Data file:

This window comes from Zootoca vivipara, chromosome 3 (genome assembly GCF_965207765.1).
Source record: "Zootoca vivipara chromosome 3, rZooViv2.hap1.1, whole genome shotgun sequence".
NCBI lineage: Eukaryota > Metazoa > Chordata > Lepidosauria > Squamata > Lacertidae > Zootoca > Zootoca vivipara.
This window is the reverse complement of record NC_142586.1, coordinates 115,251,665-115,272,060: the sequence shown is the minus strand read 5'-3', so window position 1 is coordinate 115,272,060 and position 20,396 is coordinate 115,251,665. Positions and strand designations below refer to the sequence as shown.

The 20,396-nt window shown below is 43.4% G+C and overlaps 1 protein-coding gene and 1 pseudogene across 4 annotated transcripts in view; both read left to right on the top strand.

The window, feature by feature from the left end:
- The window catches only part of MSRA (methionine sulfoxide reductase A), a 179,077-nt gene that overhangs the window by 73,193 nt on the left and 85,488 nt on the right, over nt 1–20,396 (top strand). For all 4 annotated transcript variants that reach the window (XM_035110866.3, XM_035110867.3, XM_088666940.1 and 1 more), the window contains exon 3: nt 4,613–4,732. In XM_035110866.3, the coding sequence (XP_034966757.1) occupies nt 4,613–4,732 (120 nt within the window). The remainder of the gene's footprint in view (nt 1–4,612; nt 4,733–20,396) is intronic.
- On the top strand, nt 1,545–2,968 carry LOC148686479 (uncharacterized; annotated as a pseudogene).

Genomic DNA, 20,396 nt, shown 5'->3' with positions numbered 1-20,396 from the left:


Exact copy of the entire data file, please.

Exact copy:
This window comes from Zootoca vivipara, chromosome 3 (genome assembly GCF_965207765.1).
Source record: "Zootoca vivipara chromosome 3, rZooViv2.hap1.1, whole genome shotgun sequence".
NCBI lineage: Eukaryota > Metazoa > Chordata > Lepidosauria > Squamata > Lacertidae > Zootoca > Zootoca vivipara.
This window is the reverse complement of record NC_142586.1, coordinates 115,251,665-115,272,060: the sequence shown is the minus strand read 5'-3', so window position 1 is coordinate 115,272,060 and position 20,396 is coordinate 115,251,665. Positions and strand designations below refer to the sequence as shown.

The 20,396-nt window shown below is 43.4% G+C and overlaps 1 protein-coding gene and 1 pseudogene across 4 annotated transcripts in view; both read left to right on the top strand.

The window, feature by feature from the left end:
- The window catches only part of MSRA (methionine sulfoxide reductase A), a 179,077-nt gene that overhangs the window by 73,193 nt on the left and 85,488 nt on the right, over nt 1–20,396 (top strand). For all 4 annotated transcript variants that reach the window (XM_035110866.3, XM_035110867.3, XM_088666940.1 and 1 more), the window contains exon 3: nt 4,613–4,732. In XM_035110866.3, the coding sequence (XP_034966757.1) occupies nt 4,613–4,732 (120 nt within the window). The remainder of the gene's footprint in view (nt 1–4,612; nt 4,733–20,396) is intronic.
- On the top strand, nt 1,545–2,968 carry LOC148686479 (uncharacterized; annotated as a pseudogene).

Genomic DNA, 20,396 nt, shown 5'->3' with positions numbered 1-20,396 from the left: